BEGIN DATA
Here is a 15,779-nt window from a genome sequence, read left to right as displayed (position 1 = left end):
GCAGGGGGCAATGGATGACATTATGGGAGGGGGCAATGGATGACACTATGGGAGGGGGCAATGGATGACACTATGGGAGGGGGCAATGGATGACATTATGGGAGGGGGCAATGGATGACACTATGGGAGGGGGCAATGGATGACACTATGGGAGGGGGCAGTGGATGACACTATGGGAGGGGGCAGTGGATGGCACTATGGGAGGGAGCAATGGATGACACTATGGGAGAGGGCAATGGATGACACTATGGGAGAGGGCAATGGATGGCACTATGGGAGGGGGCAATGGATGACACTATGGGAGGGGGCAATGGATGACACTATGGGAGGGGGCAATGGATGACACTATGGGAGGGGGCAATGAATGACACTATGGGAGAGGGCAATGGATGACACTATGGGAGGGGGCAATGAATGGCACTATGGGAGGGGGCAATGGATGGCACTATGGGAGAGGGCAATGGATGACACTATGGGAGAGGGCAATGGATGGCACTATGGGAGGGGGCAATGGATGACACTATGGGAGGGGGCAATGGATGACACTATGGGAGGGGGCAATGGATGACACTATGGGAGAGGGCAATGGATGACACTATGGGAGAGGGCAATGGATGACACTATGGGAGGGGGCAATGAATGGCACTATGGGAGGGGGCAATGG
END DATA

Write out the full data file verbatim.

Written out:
Here is a 15,779-nt window from a genome sequence, read left to right as displayed (position 1 = left end):
GCAGGGGGCAATGGATGACATTATGGGAGGGGGCAATGGATGACACTATGGGAGGGGGCAATGGATGACACTATGGGAGGGGGCAATGGATGACATTATGGGAGGGGGCAATGGATGACACTATGGGAGGGGGCAATGGATGACACTATGGGAGGGGGCAGTGGATGACACTATGGGAGGGGGCAGTGGATGGCACTATGGGAGGGAGCAATGGATGACACTATGGGAGAGGGCAATGGATGACACTATGGGAGAGGGCAATGGATGGCACTATGGGAGGGGGCAATGGATGACACTATGGGAGGGGGCAATGGATGACACTATGGGAGGGGGCAATGGATGACACTATGGGAGGGGGCAATGAATGACACTATGGGAGAGGGCAATGGATGACACTATGGGAGGGGGCAATGAATGGCACTATGGGAGGGGGCAATGGATGGCACTATGGGAGAGGGCAATGGATGACACTATGGGAGAGGGCAATGGATGGCACTATGGGAGGGGGCAATGGATGACACTATGGGAGGGGGCAATGGATGACACTATGGGAGGGGGCAATGGATGACACTATGGGAGAGGGCAATGGATGACACTATGGGAGAGGGCAATGGATGACACTATGGGAGGGGGCAATGAATGGCACTATGGGAGGGGGCAATGG